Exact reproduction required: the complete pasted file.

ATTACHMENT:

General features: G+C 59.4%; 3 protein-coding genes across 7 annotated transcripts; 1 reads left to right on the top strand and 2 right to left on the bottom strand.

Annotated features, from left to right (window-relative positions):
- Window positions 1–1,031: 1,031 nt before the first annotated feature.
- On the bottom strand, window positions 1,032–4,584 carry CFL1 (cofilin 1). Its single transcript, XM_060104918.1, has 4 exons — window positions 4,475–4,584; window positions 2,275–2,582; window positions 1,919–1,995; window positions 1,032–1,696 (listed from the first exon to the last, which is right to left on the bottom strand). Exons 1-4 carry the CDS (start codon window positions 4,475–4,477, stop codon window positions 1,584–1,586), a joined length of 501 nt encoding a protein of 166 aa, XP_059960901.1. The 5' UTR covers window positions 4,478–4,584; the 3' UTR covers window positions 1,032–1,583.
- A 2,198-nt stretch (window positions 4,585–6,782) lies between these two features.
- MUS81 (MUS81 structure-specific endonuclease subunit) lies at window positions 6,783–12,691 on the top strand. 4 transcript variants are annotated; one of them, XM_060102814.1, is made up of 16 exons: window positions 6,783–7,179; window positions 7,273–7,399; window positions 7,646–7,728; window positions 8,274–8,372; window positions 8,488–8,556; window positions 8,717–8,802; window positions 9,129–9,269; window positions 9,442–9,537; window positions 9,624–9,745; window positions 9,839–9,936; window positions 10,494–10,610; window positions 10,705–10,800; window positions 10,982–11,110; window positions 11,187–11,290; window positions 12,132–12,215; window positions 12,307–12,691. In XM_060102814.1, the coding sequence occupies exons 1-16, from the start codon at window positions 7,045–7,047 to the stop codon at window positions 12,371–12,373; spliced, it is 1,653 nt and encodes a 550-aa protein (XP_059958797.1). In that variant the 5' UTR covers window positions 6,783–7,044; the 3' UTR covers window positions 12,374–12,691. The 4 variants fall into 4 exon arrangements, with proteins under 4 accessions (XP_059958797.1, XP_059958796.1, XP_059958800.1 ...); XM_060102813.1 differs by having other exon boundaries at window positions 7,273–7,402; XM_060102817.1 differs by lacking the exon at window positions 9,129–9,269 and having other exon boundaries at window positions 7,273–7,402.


General features: G+C 59.4%; 3 protein-coding genes across 7 annotated transcripts; 1 reads left to right on the top strand and 2 right to left on the bottom strand.

Annotated features, from left to right (window-relative positions):
- Window positions 1–1,031: 1,031 nt before the first annotated feature.
- On the bottom strand, window positions 1,032–4,584 carry CFL1 (cofilin 1). Its single transcript, XM_060104918.1, has 4 exons — window positions 4,475–4,584; window positions 2,275–2,582; window positions 1,919–1,995; window positions 1,032–1,696 (listed from the first exon to the last, which is right to left on the bottom strand). Exons 1-4 carry the CDS (start codon window positions 4,475–4,477, stop codon window positions 1,584–1,586), a joined length of 501 nt encoding a protein of 166 aa, XP_059960901.1. The 5' UTR covers window positions 4,478–4,584; the 3' UTR covers window positions 1,032–1,583.
- A 2,198-nt stretch (window positions 4,585–6,782) lies between these two features.
- MUS81 (MUS81 structure-specific endonuclease subunit) lies at window positions 6,783–12,691 on the top strand. 4 transcript variants are annotated; one of them, XM_060102814.1, is made up of 16 exons: window positions 6,783–7,179; window positions 7,273–7,399; window positions 7,646–7,728; window positions 8,274–8,372; window positions 8,488–8,556; window positions 8,717–8,802; window positions 9,129–9,269; window positions 9,442–9,537; window positions 9,624–9,745; window positions 9,839–9,936; window positions 10,494–10,610; window positions 10,705–10,800; window positions 10,982–11,110; window positions 11,187–11,290; window positions 12,132–12,215; window positions 12,307–12,691. In XM_060102814.1, the coding sequence occupies exons 1-16, from the start codon at window positions 7,045–7,047 to the stop codon at window positions 12,371–12,373; spliced, it is 1,653 nt and encodes a 550-aa protein (XP_059958797.1). In that variant the 5' UTR covers window positions 6,783–7,044; the 3' UTR covers window positions 12,374–12,691. The 4 variants fall into 4 exon arrangements, with proteins under 4 accessions (XP_059958797.1, XP_059958796.1, XP_059958800.1 ...); XM_060102813.1 differs by having other exon boundaries at window positions 7,273–7,402; XM_060102817.1 differs by lacking the exon at window positions 9,129–9,269 and having other exon boundaries at window positions 7,273–7,402.